Robert “Bob” Gale was the first sales manager ever worked with at Baxter Healthcare’s Renal Division. Although Bob never had a political agenda, when it came to managing the Hemodialysis Sales Team, he demonstrated many traits of a transforming leader. According to Yukl, “These leaders seek to raise the consciousness of followers by appealing to ideals and moral values.” (p. 347). The first advice this manager bestowed upon the team was that he would support any decision or action team members made as long as said decision or action satisfied three criteria.
Those criteria were team sense, business sense, and common sense. The transforming leadership style is a sub-style of ethical leadership, which has many values emphasized. Bob Gale’s willingness to support his team’s efforts despite the ramifications exhibits an altruistic character. Yukl describes an ethical leader who is altruistic as one who, “Enjoys helping others, is willing to take risks or make sacrifices to protect or benefit others, puts the needs of others ahead of own needs.” (p. 348). The other value regularly demonstrated by Bob was integrity. Yukl’s characterization of a leader with integrity is one who, “Communicates in an open and honest way, keeps promises and commitments, acts in ways that are consistent with espoused values, admits and accepts responsibility for mistakes, does not attempt to manipulate or deceive people.” (p. 348). My Leadership Style
Because I do not have direct reports, the mentor meetings of the last two weeks centered on personal traits that need further development for a leadership role. Other topics included development of a personal leadership philosophy and more pertinent to current roles, the prevailing style in which I manage my accounts. The Complexity Theory of Leadership, which according to Yukl, “involves interacting units that are dynamic (changing) and adaptive, and the complex pattern of behaviors and structures that emerge are usually unique and difficult to predict from a description of the involved units.” (p. 296). The prevailing style or trait that resonated throughout our mentor meetings was adaptive.
During the last eight years, our industry suffered with government regulatory changes, the failure of more banks since the Great Depression, and a downturn in the real estate market that left our surviving customers with little to no capital for capital expenditures. My job became a problem solver for our customers. According to Yukl, “Adaptive leadership is an emergent process that occurs when people with different knowledge, beliefs, and preferences interact in an attempt to solve problems and resolve conflicts. The result of this process is the production of creative ideas and new conceptions that can facilitate the resolution of conflict and an adaptive response to a threat or opportunity.” (p. 296).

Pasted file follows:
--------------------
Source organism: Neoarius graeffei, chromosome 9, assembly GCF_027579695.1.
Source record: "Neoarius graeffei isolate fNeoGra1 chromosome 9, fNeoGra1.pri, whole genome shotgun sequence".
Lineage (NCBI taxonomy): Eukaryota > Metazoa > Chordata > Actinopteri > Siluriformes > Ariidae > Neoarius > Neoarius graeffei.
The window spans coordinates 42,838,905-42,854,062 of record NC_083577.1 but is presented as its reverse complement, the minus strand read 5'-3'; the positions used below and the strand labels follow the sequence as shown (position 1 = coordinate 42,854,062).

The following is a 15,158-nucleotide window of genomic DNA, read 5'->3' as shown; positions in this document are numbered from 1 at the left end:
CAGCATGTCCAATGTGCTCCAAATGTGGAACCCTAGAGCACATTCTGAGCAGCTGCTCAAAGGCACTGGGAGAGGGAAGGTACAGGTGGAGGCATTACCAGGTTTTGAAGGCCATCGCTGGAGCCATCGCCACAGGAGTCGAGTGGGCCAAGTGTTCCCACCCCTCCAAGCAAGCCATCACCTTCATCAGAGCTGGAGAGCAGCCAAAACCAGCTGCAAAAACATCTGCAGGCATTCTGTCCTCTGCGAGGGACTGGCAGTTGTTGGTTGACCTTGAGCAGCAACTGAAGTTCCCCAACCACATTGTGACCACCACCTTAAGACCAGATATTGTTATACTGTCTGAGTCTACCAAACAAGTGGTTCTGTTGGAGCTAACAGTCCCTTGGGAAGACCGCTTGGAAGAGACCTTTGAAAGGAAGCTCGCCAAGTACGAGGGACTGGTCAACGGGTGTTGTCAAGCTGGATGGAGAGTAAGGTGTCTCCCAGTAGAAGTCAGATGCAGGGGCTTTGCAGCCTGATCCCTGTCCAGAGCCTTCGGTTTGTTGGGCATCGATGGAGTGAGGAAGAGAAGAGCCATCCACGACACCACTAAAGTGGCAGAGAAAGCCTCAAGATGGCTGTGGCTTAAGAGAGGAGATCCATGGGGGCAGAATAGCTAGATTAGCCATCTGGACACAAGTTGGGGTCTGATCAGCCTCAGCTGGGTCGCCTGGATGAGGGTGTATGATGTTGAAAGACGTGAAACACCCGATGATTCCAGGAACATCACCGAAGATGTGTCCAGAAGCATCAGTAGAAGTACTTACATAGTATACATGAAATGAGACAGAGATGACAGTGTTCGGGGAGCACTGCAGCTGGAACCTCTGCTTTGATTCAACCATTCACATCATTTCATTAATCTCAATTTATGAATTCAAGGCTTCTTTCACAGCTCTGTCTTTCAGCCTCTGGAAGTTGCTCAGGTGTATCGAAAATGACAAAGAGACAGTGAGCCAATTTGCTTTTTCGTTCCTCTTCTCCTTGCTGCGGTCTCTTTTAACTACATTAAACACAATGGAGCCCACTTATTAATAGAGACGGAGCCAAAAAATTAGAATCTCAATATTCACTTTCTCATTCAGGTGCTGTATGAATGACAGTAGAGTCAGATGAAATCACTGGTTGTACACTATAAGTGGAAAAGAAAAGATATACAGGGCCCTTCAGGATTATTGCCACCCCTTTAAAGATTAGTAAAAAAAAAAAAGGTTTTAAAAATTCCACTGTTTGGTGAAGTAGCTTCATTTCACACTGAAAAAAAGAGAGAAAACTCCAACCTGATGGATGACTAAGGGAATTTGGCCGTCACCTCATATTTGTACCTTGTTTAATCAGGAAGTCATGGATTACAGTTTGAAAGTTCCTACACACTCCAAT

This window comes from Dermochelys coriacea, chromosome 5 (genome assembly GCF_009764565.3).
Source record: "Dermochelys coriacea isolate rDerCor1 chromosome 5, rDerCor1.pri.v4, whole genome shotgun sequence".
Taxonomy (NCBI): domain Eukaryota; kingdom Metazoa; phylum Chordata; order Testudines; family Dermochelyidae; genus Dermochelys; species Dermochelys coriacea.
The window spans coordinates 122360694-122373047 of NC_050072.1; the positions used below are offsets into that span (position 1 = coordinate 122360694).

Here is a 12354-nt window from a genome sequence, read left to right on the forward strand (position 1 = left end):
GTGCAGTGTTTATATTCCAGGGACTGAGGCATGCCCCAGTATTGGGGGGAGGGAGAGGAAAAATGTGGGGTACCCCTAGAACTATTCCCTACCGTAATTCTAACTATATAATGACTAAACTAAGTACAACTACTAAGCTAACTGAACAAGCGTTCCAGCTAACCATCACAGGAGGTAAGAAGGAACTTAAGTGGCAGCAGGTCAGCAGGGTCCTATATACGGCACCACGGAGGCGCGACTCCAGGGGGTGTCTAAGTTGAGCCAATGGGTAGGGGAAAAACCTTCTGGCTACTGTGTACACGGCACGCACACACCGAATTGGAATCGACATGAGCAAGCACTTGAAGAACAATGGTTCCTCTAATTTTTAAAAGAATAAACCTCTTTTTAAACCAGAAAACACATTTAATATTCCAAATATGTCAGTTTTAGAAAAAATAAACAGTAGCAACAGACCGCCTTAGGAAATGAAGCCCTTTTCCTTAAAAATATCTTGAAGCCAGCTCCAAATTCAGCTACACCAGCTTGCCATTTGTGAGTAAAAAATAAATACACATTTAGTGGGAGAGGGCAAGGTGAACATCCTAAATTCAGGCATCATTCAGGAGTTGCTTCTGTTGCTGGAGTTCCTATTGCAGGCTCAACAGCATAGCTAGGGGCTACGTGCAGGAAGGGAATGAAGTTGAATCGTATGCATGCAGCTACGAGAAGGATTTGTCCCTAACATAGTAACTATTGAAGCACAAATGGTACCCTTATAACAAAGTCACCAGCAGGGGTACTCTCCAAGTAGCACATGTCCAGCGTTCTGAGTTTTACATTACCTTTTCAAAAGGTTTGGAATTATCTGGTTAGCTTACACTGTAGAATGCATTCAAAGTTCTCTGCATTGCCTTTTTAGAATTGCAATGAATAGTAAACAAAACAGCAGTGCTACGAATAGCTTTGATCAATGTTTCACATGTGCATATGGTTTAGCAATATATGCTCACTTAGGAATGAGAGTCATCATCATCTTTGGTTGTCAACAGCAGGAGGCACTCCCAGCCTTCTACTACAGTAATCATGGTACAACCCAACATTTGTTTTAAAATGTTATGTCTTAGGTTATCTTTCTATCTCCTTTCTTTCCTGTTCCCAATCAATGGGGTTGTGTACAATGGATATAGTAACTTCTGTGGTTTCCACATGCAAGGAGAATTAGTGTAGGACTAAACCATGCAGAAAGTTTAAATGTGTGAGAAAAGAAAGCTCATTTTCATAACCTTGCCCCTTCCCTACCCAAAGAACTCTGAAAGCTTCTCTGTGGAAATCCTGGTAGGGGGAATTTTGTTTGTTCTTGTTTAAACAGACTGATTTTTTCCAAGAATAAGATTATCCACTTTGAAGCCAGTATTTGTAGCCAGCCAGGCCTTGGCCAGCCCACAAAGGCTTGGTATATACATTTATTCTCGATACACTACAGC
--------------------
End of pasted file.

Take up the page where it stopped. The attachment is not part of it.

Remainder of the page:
Because of the external factors that affected the banking industry caused banks to change from profit mode to survival mode, I in turn, had to change the way in which I managed my customers. Instead of trying to sell on features, benefits, and value, I became a problem solver. Banks needed products and services that allowed these institutions to decrease operational costs and at the same time, maintain quality of service and product offerings to their customers. Because our organization recognized these needs, we could adapt our approach and turn the interactions Yukl referenced into opportunities to assist banks resolve their conflicts caused by the recession. Areas for Development
The values that Bob Gale demonstrated are and always will be the benchmark I measure my actions, interactions, and best practices against. My mentor and I agree that I possess the traits to be an adaptive leader in the future. Kevin Sheridan, my mentor and the president of the company I work for, identified that I am detail-oriented and pragmatic. Kevin believes that these are my strong suits and will play an important role as I develop other leadership traits. However, according to Alessandro’s DISC assessment my, “primary goal is to win with flair” (p. 14) and validation seeking (although not a dominant trait) is a behavior that Kevin has identified in me. Validation seeking can come in many forms. According to my mentor, validation can be as innocuous as making sure a sales strategy or product pricing meets with the approval of one’s supervisor, to blatant attention seeking (e.g., winning with flair). In terms of my development, Kevin discouraged the winning with flair and warned that validation downward on the vertical is very dangerous with subordinates.
During my 15 year tenure in sales, I have experienced firsthand, a leader who possessed a style and traits that I not only admire but also continue to aspire to and suffered under managers who demonstrated criminal behavior. Today find a mentor that recognizes leadership qualities and other personality traits that he feels will make me a successful manager someday. Because of Bob Gale setting the bar as high as he did and by providing me a leadership template that encompassed so many traits I admire, his tutelage also made obvious to me what traits to avoid and control within myself. My mentor, no doubt will continue to help cultivate new leadership traits and help provide additional polish to the traits that he already recognizes in me. Our goal moving forward will be to develop a plan that will promote the development of a leadership philosophy focused on continuity across all levels of the organization and how to deal with all interactions consistently.